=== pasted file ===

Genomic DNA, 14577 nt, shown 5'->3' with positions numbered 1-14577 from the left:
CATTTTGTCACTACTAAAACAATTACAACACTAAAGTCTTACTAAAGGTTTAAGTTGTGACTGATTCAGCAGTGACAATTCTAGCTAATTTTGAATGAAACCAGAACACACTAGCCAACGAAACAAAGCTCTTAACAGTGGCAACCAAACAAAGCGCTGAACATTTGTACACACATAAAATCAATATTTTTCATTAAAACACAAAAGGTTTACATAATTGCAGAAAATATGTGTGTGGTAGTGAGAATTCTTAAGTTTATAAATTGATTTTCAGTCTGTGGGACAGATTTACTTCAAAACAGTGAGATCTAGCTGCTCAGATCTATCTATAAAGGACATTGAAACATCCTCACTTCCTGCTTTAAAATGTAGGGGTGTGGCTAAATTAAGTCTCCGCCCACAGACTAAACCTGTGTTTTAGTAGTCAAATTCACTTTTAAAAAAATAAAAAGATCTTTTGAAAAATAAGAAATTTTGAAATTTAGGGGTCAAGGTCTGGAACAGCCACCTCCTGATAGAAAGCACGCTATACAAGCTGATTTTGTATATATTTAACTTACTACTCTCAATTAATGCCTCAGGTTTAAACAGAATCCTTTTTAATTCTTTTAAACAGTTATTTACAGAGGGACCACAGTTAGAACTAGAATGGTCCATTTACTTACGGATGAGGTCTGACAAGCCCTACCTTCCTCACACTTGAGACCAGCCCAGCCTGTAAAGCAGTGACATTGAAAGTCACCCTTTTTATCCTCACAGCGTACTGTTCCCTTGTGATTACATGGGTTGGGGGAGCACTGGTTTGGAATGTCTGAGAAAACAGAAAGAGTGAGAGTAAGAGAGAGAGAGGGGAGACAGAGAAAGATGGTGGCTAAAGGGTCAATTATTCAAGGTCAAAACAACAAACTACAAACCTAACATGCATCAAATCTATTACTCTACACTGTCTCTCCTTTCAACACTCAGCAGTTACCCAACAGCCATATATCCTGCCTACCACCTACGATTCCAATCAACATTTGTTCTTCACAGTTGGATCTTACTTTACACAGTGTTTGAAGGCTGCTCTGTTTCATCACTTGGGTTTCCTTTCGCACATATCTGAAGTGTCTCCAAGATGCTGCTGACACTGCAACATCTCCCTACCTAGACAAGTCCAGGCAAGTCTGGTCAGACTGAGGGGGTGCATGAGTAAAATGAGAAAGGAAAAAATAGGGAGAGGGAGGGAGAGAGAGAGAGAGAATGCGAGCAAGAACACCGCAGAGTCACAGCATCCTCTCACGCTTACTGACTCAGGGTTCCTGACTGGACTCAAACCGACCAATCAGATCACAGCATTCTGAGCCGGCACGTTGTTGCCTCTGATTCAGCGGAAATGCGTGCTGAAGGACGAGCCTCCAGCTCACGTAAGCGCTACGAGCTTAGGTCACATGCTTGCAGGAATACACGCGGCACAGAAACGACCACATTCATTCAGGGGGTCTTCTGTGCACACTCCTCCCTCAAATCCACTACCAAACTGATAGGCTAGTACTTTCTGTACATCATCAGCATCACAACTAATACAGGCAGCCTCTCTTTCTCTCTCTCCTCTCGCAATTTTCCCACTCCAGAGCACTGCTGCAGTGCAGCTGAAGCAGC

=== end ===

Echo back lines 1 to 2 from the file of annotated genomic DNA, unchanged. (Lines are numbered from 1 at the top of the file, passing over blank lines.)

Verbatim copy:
Genomic DNA, 14577 nt, shown 5'->3' with positions numbered 1-14577 from the left:
CATTTTGTCACTACTAAAACAATTACAACACTAAAGTCTTACTAAAGGTTTAAGTTGTGACTGATTCAGCAGTGACAATTCTAGCTAATTTTGAATGAAACCAGAACACACTAGCCAACGAAACAAAGCTCTTAACAGTGGCAACCAAACAAAGCGCTGAACATTTGTACACACATAAAATCAATATTTTTCATTAAAACACAAAAGGTTTACATAATTGCAGAAAATATGTGTGTGGTAGTGAGAATTCTTAAGTTTATAAATTGATTTTCAGTCTGTGGGACAGATTTACTTCAAAACAGTGAGATCTAGCTGCTCAGATCTATCTATAAAGGACATTGAAACATCCTCACTTCCTGCTTTAAAATGTAGGGGTGTGGCTAAATTAAGTCTCCGCCCACAGACTAAACCTGTGTTTTAGTAGTCAAATTCACTTTTAAAAAAATAAAAAGATCTTTTGAAAAATAAGAAATTTTGAAATTTAGGGGTCAAGGTCTGGAACAGCCACCTCCTGATAGAAAGCACGCTATACAAGCTGATTTTGTATATATTTAACTTACTACTCTCAATTAATGCCTCAGGTTTAAACAGAATCCTTTTTAATTCTTTTAAACAGTTATTTACAGAGGGACCACAGTTAGAACTAGAATGGTCCATTTACTTACGGATGAGGTCTGACAAGCCCTACCTTCCTCACACTTGAGACCAGCCCAGCCTGTAAAGCAGTGACATTGAAAGTCACCCTTTTTATCCTCACAGCGTACTGTTCCCTTGTGATTACATGGGTTGGGGGAGCACTGGTTTGGAATGTCTGAGAAAACAGAAAGAGTGAGAGTAAGAGAGAGAGAGGGGAGACAGAGAAAGATGGTGGCTAAAGGGTCAATTATTCAAGGTCAAAACAACAAACTACAAACCTAACATGCATCAAATCTATTACTCTACACTGTCTCTCCTTTCAACACTCAGCAGTTACCCAACAGCCATATATCCTGCCTACCACCTACGATTCCAATCAACATTTGTTCTTCACAGTTGGATCTTACTTTACACAGTGTTTGAAGGCTGCTCTGTTTCATCACTTGGGTTTCCTTTCGCACATATCTGAAGTGTCTCCAAGATGCTGCTGACACTGCAACATCTCCCTACCTAGACAAGTCCAGGCAAGTCTGGTCAGACTGAGGGGGTGCATGAGTAAAATGAGAAAGGAAAAAATAGGGAGAGGGAGGGAGAGAGAGAGAGAGAATGCGAGCAAGAACACCGCAGAGTCACAGCATCCTCTCACGCTTACTGACTCAGGGTTCCTGACTGGACTCAAACCGACCAATCAGATCACAGCATTCTGAGCCGGCACGTTGTTGCCTCTGATTCAGCGGAAATGCGTGCTGAAGGACGAGCCTCCAGCTCACGTAAGCGCTACGAGCTTAGGTCACATGCTTGCAGGAATACACGCGGCACAGAAACGACCACATTCATTCAGGGGGTCTTCTGTGCACACTCCTCCCTCAAATCCACTACCAAACTGATAGGCTAGTACTTTCTGTACATCATCAGCATCACAACTAATACAGGCAGCCTCTCTTTCTCTCTCTCCTCTCGCAATTTTCCCACTCCAGAGCACTGCTGCAGTGCAGCTGAAGCAGC